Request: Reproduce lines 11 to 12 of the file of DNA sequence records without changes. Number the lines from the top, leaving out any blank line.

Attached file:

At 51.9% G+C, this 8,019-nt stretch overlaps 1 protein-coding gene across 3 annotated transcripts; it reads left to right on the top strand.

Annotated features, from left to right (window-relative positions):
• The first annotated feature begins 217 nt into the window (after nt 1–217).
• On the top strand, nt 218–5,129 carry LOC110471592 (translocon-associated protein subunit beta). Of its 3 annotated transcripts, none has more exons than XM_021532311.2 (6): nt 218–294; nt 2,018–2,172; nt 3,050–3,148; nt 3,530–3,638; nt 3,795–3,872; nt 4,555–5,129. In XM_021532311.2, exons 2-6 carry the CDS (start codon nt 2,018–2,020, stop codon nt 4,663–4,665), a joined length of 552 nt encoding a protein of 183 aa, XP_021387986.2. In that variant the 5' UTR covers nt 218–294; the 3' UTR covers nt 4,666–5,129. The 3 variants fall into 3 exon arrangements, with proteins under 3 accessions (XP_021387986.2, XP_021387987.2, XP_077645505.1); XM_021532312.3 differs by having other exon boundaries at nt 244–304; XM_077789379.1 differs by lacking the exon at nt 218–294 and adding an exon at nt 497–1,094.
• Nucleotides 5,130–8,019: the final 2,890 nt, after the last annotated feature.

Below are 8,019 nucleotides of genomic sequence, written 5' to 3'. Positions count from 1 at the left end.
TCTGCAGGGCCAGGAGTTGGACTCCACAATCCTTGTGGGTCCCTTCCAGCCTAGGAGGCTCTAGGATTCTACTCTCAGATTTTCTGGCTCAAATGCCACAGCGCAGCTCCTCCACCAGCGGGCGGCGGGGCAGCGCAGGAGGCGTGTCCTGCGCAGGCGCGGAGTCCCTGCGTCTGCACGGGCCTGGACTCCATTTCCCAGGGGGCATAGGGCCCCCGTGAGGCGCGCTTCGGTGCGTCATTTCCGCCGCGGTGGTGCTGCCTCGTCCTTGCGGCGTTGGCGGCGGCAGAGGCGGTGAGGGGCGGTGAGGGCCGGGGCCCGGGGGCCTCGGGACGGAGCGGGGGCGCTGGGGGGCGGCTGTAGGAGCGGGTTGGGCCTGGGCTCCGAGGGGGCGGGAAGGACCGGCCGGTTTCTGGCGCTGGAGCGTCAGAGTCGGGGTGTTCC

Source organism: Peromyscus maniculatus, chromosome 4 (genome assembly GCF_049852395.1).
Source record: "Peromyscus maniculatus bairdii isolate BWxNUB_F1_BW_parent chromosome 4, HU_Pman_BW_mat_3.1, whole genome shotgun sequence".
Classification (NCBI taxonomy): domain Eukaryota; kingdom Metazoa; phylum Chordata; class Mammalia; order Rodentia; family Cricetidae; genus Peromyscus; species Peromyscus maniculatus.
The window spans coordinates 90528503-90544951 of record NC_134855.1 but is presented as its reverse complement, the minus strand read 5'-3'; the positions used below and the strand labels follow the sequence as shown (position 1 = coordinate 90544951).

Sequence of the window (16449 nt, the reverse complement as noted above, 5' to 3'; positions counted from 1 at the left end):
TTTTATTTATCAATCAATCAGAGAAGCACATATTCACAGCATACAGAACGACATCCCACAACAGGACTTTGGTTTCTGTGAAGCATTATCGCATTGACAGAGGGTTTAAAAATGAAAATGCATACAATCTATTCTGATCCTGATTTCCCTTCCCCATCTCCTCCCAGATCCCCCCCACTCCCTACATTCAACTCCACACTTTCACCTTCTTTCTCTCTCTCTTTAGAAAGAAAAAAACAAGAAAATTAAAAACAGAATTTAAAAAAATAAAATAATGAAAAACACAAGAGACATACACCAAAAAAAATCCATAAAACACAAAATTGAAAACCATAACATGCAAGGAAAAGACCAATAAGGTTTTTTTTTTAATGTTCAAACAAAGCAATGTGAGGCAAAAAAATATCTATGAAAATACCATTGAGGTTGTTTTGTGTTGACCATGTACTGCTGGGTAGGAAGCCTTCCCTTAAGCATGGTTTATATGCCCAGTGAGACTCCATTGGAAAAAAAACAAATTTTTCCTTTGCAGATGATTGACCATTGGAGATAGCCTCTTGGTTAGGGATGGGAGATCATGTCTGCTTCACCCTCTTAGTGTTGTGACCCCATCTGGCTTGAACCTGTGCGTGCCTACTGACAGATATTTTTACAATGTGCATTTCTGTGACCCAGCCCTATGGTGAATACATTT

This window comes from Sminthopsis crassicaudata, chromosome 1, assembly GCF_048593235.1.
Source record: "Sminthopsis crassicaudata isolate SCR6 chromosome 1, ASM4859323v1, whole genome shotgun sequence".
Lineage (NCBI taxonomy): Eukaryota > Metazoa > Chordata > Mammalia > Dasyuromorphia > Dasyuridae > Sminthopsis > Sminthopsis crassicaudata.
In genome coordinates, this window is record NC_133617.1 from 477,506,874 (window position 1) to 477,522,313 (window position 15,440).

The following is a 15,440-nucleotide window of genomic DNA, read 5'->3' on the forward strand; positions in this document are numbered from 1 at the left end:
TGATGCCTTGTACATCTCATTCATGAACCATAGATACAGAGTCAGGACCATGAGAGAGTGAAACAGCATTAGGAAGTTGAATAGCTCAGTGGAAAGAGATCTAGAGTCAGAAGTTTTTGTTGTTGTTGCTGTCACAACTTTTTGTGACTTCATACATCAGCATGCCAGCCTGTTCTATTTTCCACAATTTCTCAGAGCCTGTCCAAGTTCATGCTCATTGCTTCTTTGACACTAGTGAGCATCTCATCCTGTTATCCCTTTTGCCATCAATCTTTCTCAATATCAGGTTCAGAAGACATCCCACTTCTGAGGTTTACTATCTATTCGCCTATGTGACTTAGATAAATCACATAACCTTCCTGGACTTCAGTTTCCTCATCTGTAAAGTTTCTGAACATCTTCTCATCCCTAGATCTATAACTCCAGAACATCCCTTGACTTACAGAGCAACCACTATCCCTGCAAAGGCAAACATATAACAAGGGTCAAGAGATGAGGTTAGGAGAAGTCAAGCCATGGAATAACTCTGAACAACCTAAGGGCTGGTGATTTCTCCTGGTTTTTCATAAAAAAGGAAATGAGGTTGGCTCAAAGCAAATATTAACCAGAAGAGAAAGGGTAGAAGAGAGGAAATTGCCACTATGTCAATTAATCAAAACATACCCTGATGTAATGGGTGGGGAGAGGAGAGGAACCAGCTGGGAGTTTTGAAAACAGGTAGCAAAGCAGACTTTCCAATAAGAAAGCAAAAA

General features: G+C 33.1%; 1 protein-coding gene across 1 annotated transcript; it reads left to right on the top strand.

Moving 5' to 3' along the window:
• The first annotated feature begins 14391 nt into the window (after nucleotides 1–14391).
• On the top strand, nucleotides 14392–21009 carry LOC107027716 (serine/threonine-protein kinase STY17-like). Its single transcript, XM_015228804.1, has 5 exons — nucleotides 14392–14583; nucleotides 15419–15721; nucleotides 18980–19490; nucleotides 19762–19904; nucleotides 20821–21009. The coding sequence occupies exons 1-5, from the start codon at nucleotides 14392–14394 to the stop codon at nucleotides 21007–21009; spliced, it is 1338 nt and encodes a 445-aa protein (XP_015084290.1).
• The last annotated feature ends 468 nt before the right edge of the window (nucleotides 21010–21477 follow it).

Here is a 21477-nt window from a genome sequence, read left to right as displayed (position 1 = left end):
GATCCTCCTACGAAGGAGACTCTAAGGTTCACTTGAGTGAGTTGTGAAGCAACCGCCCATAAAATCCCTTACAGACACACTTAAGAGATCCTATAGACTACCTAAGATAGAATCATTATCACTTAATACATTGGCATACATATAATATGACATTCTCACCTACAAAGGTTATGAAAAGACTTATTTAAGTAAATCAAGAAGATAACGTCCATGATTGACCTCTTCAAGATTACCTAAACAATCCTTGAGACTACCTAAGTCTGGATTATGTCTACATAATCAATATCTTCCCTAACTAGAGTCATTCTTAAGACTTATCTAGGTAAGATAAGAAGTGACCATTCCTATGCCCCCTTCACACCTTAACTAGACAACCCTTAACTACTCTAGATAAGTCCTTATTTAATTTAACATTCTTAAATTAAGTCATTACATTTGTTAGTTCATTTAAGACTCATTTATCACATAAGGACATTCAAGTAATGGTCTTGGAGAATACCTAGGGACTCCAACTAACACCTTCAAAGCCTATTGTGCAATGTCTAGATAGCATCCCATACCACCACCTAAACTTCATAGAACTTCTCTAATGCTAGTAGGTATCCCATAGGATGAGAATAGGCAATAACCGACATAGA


The window spans coordinates 90528503-90544951 of record NC_134855.1 but is presented as its reverse complement, the minus strand read 5'-3'; the positions used below and the strand labels follow the sequence as shown (position 1 = coordinate 90544951).

Sequence of the window (16449 nt, the reverse complement as noted above, 5' to 3'; positions counted from 1 at the left end):